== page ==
Schools in Sheffield are struggling with technology trends which are causing a classroom revolution, new research says.
Computer literacy has been given top priority by ministers, with coding installed as a compulsory element of the primary curriculum from this term.
However, almost a quarter of city schools – 23 per cent – say they are finding it hard to keep pace with increasing ICT-related demands being made of them.
Technology and telecoms business Daisy Group found problem areas include shielding young people from unsuitable online materials and reliable internet connections.
The firm’s report says information and communication technology inadequacies are affecting the quality of pupils’ education, with one in 10 youngsters saying lessons were slowed down by their schools’ broadband speed.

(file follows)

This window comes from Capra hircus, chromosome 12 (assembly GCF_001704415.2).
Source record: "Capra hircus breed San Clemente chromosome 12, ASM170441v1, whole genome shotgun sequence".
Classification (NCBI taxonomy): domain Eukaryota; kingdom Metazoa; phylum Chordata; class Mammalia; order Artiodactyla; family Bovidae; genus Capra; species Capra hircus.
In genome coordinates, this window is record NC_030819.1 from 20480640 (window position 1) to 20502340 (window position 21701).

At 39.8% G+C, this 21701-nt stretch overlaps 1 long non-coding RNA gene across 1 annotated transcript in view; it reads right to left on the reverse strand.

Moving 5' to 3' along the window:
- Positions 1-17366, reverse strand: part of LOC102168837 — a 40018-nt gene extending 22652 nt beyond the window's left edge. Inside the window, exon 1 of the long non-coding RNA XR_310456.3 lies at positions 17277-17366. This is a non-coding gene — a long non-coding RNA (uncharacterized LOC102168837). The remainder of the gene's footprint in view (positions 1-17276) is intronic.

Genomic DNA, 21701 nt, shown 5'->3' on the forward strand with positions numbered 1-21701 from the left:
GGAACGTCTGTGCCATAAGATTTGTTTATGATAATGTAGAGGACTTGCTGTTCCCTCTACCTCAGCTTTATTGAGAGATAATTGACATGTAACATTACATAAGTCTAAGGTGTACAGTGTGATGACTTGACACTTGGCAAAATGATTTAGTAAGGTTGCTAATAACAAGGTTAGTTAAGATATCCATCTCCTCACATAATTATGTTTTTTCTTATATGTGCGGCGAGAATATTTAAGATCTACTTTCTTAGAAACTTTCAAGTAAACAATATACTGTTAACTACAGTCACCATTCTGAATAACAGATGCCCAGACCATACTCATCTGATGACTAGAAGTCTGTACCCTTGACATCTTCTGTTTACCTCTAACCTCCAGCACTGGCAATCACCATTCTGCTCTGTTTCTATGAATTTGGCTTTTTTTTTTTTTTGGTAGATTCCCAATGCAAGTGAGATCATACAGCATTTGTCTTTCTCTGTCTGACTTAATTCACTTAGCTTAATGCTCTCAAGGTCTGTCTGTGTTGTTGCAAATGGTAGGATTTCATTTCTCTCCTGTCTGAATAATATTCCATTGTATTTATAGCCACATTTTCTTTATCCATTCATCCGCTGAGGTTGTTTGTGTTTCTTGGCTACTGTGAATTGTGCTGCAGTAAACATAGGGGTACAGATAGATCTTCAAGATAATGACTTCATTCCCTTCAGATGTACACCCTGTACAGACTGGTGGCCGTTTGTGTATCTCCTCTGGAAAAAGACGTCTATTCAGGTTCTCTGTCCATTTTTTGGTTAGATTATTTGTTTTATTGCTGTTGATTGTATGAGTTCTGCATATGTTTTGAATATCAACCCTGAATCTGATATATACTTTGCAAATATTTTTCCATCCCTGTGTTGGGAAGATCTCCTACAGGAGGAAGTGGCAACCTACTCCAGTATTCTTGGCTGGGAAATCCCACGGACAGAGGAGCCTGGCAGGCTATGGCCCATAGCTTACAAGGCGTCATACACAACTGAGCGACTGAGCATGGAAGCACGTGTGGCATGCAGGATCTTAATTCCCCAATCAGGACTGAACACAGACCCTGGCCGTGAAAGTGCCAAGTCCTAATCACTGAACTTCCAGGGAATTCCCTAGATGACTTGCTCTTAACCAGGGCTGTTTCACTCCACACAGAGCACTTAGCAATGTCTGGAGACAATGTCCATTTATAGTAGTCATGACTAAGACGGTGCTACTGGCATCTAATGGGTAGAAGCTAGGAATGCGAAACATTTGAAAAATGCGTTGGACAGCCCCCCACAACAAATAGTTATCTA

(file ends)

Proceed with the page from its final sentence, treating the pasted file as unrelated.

A further 30 per cent said internet speeds at home were much faster than at school.
While a third – 35 per cent – said using the internet in lessons brought subjects to life and helped them learn, 84 per cent of Sheffield schoolchildren said they used it once a day or less.
A fifth said they never used the internet in lessons, a figure nearly five times greater than the national average.
And 15 per cent of those aged 11 to 16 who were questioned admitted they had managed to access unsuitable websites or material on websites using school computers.
In today’s classroom, interactive whiteboards are the main teaching tool, with half of the Sheffield pupils saying they were regularly used.
But 38 per cent said their teachers still used blackboards and children said they were more likely to still use text books and calculators than computers.